Today's report on pesticide residues in food indicates that almost all are well within safety levels set by independent experts, Sir John Krebs, Chairman of the Food Standards Agency, said today.

Commenting on the 1999 report of the Working Party on Pesticide Residues (now known as the Pesticide Residues Committee), Sir John said: "This report covers the year before the Food Standards Agency came into existence. It shows that of the 2,500 food samples tested, only two presented possible health risks to the public and speedy and appropriate action was taken to deal with those incidents.

" We are concerned that 1.6% of samples exceed the legal limits and that is unacceptable. However they are will within safety margins. We are pleased that measures are in place to detect breaches of safety limits and that action is being taken promptly where ever the legal limits are exceeded.

" Of course, the whole point of setting these standards are that they at levels which allow for very large margins of safety for consumers. There should be no doubt that the overall picture is one that shows that food safety standards are being maintained but we will continue to review pesticide levels."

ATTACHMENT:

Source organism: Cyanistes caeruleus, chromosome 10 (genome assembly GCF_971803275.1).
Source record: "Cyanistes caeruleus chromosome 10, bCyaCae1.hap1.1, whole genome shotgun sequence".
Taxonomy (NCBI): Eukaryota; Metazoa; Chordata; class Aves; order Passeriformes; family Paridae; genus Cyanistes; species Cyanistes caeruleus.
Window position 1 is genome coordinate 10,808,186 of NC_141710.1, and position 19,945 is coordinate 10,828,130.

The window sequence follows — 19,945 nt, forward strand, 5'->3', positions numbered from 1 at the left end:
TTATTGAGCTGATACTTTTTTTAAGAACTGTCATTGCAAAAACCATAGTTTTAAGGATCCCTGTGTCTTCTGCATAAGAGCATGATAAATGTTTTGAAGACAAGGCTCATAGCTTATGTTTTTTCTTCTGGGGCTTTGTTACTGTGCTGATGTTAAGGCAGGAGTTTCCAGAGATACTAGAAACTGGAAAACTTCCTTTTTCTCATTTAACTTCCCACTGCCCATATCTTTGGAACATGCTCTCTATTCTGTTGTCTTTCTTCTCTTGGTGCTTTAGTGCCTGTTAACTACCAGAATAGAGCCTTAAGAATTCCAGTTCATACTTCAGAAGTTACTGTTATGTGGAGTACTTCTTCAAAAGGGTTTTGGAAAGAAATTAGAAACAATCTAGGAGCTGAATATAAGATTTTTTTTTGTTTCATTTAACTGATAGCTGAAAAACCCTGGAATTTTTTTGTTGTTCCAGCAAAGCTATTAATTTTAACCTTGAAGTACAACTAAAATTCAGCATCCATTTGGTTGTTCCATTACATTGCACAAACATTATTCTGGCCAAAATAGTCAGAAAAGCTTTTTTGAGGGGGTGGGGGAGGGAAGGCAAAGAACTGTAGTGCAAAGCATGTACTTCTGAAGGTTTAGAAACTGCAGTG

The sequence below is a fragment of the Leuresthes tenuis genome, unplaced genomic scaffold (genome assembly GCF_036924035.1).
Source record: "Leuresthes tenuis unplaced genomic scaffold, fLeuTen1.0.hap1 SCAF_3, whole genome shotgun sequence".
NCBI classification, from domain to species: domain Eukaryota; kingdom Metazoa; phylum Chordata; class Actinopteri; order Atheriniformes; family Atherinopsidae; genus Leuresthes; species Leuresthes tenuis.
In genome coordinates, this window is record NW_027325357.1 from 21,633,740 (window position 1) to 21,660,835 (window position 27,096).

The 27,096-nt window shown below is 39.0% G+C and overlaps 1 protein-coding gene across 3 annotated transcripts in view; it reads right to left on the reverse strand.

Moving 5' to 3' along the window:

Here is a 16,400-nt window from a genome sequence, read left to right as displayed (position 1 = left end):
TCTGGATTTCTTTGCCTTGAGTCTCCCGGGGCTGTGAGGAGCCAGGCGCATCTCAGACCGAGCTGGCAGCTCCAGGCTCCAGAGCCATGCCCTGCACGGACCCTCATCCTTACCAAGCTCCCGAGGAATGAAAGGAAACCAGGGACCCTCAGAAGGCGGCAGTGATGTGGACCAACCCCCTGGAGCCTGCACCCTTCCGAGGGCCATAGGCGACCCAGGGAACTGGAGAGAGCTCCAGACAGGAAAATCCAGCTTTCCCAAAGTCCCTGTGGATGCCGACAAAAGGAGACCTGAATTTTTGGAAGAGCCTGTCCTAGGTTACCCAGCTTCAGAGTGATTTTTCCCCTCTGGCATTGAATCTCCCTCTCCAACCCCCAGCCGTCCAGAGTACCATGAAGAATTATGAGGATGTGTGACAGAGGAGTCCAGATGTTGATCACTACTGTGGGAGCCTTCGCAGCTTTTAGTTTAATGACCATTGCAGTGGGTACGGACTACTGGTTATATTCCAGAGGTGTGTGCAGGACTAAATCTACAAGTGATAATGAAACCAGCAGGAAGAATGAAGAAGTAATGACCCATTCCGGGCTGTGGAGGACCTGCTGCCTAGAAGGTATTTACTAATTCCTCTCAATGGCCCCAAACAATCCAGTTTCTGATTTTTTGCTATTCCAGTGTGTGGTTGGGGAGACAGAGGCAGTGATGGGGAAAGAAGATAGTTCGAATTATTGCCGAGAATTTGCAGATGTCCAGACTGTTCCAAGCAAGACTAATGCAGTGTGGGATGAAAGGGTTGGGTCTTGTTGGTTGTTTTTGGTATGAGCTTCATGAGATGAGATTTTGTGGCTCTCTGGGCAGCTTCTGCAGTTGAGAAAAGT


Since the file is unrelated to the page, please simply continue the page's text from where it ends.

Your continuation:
Sir John added that the FSA was taking action to deal with consumer concerns on the so-called 'cocktail' effect of pesticide residues. He said:

" There have been consumer concerns about the possibility of multiple residues of pesticides in commonly-eaten food, such as oranges, apples and celery. The Agency is seeking expert advice on this from a working group of the Committee on Toxicity of Chemicals in Food, Consumer Products, and the Environment (COT)."

The FSA recognises that consumers are concerned about different combinations of pesticide residues that are in food although there is no current evidence that they present any health risks.

The recently-formed Pesticide Residues Committee has an independent membership, and will in future report surveillance results more frequently. This will offer consumers more information, faster. The release of brand names is now established, mirroring the approach taken by the Food Standards Agency in its own food surveys.